US Senate Confirms Gina Haspel As First Woman CIA Director

BREAKING: Senate confirms Gina Haspel as CIA director

McCaskill opposes Haspel nomination

Human rights groups are lamenting the Senate confirmation of Gina Haspel to be CIA director because of her direct involvement in the spy agency's harsh detention and interrogation program.

Haspel was confirmed in a 54-45 vote, the culmination of a roller-coaster nomination that appeared to be in danger at several points after she was abruptly selected by President Donald Trump in March.

McCaskill's office says she's voted to confirm about 64 percent of Trump's executive nominees, including former Kansas Rep. Mike Pompeo as Secretary of State of State. Former top intelligence officials said she earned the chance to take the helm of the intelligence agency.

Tortured himself while a prisoner of war in Vietnam, McCain said the country should only use methods to keep itself safe that are "as right and just as the values we aspire to live up to and promote in the world".

Jeff Flake is the third Republican to oppose President Donald Trump's nominee for Central Intelligence Agency director.

The Senate confirmed Haspel today as the first female director of the CIA following a hard nomination process that reopened an emotional debate about brutal interrogation techniques in one of the darkest chapters in the spy agency's history.

The Senate intelligence committee has recommended that the full Senate confirm President Donald Trump's nominee to lead the CIA. In a letter on Monday, she went beyond what she said in her public testimony.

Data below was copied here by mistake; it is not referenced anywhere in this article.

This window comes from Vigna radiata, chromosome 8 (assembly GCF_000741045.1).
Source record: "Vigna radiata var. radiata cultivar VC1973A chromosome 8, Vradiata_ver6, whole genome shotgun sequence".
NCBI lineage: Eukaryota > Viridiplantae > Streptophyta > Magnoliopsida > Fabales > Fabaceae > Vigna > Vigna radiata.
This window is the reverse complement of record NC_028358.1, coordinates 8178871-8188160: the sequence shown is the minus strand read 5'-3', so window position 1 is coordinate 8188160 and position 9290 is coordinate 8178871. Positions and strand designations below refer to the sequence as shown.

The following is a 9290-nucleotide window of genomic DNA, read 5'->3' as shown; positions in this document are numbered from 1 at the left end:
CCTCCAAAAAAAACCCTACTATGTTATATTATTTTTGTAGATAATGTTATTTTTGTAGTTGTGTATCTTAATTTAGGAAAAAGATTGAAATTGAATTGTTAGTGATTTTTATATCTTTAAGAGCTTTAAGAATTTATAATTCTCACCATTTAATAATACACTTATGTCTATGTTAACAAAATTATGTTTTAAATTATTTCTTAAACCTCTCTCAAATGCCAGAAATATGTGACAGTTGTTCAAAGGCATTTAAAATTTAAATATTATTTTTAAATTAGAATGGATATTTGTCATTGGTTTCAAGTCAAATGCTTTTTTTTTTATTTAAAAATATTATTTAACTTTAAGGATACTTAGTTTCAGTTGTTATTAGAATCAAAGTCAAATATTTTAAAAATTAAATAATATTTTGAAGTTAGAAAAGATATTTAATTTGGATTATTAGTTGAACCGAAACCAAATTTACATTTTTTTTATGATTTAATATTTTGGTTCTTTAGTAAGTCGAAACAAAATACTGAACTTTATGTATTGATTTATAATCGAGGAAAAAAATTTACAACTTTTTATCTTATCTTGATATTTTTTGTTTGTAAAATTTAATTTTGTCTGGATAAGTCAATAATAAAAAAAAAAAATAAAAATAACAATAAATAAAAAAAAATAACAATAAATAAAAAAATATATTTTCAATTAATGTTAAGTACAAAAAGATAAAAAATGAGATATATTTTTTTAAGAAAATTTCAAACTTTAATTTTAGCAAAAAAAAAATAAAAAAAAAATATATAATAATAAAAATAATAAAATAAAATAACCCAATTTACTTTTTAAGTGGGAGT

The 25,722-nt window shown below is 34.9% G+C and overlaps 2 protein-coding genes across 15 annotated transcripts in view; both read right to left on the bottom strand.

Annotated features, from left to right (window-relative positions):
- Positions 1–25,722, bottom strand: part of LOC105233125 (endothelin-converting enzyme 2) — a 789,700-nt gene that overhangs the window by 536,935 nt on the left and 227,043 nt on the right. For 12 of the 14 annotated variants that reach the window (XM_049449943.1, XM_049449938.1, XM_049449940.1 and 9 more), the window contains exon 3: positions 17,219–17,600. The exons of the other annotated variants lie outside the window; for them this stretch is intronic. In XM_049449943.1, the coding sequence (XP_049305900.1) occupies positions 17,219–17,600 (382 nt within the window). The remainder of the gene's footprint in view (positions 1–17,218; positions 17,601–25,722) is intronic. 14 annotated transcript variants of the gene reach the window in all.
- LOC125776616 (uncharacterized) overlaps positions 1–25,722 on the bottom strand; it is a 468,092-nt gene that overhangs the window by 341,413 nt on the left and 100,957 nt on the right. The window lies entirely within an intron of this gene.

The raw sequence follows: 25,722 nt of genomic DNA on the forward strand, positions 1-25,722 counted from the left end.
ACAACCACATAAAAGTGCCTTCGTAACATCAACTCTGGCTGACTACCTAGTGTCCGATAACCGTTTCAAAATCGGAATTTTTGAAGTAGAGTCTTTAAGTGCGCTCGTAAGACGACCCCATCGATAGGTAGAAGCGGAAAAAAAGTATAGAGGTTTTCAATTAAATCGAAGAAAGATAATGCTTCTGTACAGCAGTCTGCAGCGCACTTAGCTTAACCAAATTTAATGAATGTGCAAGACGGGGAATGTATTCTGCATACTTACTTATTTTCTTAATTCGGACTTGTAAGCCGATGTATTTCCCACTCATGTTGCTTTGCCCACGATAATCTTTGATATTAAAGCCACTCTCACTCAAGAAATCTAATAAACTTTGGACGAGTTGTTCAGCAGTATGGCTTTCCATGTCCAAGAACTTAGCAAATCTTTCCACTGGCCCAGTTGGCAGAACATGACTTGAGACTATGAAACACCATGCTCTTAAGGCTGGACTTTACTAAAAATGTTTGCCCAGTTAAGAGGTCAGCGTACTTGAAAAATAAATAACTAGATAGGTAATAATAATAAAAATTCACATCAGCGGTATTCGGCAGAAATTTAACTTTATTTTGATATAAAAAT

It didn't matter much one way or the other how McCaskill votes on Haspel, who already had garnered more than enough support to be confirmed, said Kyle Kondik, managing editor of Sabato's Crystal Ball, the University of Virginia Center for Politics' nonpartisan newsletter that analyzes races.

Sen. Ron Wyden, D-Ore., said in a floor speech that Haspel "offered up nearly the classic Washington nonapology". Joe Manchin of West Virginia, Joe Donnelly of Indiana, Heidi Heitkamp of North Dakota and Bill Nelson of Florida.

But Senate Democrat Elizabeth Warren insisted Haspel's past connection to practices now widely seen as torture should sound the alarm bell. Trump has said in the past that "torture works" and that he would consider using it again.

State Sen. Leah Vukmir has refused to apologize for the claim.

Flake says he still has questions about Haspel's role in the destruction of the tapes. The full Senate could hold a confirmation vote before the end of the week.

Democrats who backed Haspel pointed to her 33-year CIA career, 32 years of which was spent undercover, as well as her broad support from former intelligence officials, including many senior Obama administration officials. A handful of Democrats crossed the aisle earlier in the week, making her confirmation all but guaranteed.

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